JOURNAL ARTICLE

Assessment of emphysema in COPD: a functional and radiologic study

Isa Cerveri, Roberto Dore, Angelo Corsico, Maria C Zoia, Riccardo Pellegrino, Vito Brusasco, Ernesto Pozzi
Chest 2004, 125 (5): 1714-8
15136381

OBJECTIVES: A combination of functional measurements reflecting a decrease in maximum flow, a degree of lung hyperinflation, the relationship between maximum inspiratory and expiratory flows, bronchodilator response, and diffusing capacity of the lung for carbon monoxide (DLCO) was used to quantify the extent of emphysema, as assessed by high-resolution CT (HRCT) scanning.

DESIGN: Forced inspiratory and expiratory spirometry, lung volumes, reversibility test, and single-breath diffusing capacity were assessed before and after inhaling albuterol, 200 microg. Relationships between lung function variables and emphysema extent, as determined by HRCT scanning, were tested by univariate and multivariate analyses.

SUBJECTS: Thirty-nine COPD outpatients with moderate-to-severe obstruction.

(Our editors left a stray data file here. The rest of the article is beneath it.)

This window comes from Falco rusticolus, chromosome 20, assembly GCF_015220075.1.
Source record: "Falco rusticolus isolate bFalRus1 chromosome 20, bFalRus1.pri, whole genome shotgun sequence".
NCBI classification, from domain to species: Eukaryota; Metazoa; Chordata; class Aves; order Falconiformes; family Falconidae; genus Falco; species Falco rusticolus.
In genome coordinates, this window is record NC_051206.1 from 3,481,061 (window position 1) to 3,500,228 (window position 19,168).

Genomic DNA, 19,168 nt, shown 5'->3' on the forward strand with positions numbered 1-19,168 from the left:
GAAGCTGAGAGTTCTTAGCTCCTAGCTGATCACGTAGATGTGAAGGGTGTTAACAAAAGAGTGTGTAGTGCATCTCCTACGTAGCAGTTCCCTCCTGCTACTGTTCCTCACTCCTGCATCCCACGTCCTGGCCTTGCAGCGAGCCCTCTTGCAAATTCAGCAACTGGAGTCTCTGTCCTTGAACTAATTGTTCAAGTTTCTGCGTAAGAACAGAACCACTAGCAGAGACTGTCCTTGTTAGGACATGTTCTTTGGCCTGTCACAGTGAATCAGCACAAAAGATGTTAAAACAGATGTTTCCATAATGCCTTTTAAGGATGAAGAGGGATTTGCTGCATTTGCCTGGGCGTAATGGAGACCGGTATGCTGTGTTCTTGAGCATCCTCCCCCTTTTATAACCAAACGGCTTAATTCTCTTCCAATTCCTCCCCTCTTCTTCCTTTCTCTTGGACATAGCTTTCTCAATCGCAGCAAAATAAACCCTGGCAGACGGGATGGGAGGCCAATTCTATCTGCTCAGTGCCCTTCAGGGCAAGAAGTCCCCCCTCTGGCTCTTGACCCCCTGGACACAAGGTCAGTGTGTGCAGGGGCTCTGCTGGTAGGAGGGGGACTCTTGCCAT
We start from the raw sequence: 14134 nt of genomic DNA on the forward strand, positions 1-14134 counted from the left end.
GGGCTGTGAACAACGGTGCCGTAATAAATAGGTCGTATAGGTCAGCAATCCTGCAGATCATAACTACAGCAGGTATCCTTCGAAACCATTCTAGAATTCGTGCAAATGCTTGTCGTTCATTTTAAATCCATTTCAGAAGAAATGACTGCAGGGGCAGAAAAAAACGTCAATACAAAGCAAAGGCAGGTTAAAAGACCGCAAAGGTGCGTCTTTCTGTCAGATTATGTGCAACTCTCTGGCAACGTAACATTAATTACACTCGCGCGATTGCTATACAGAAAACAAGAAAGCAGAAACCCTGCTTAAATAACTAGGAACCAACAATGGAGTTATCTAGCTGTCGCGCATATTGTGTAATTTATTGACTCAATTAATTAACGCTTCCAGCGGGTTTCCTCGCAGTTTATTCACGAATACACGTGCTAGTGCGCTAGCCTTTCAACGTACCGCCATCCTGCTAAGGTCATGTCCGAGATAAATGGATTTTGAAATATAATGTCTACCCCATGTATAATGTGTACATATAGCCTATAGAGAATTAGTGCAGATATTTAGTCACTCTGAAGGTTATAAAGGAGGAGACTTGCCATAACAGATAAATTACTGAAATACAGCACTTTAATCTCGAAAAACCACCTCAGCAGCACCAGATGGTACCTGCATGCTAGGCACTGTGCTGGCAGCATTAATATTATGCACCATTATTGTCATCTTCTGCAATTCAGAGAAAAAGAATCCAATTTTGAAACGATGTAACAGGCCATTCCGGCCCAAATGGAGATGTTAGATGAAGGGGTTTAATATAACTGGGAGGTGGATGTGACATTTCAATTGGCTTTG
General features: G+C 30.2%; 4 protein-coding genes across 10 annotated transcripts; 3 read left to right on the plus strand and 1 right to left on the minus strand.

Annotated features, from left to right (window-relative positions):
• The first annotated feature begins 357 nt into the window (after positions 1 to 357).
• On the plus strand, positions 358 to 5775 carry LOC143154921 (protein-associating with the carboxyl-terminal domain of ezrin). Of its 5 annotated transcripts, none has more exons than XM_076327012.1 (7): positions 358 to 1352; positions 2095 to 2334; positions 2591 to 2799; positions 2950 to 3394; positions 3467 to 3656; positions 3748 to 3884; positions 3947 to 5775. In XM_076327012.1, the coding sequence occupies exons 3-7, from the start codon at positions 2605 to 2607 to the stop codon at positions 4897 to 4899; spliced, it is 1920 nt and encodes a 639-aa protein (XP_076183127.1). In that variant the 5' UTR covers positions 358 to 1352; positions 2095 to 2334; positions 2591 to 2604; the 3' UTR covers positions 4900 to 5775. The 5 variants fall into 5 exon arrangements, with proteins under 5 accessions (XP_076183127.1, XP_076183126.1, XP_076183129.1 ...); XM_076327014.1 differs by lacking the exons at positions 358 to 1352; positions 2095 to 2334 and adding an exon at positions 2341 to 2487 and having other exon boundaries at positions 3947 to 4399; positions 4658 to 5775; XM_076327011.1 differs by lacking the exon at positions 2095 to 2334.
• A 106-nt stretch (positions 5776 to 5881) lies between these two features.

MEASUREMENTS AND RESULTS: Emphysema extent, as assessed by HRCT scanning, ranged from 18 to 70%. All of the lung function parameters that were studied, except for the change in FEV1 percent predicted after salbutamol inhalation, correlated significantly with the extent of emphysema (r2 range, 0.19 to 0.44). Functional residual capacity, forced expiratory flow at 50% of FVC/forced inspiratory flow at 50% of FVC, DLCO/alveolar volume ratio, and bronchodilator-induced change in FEV1/FVC ratio were the only variables retained by stepwise multiple regression analysis. The multiple regression model explained 71% of the variability of emphysema extent measured by HRCT scanning.

CONCLUSIONS: The combination of lung function measurements reflecting lung hyperinflation, bronchial collapsibility, lung diffusing capacity, and bronchodilator response provides a good estimate of the extent of emphysema, as evaluated by HRCT scanning. These data suggest that pulmonary function tests are useful in assessing and monitoring parenchymal damage in COPD patients.

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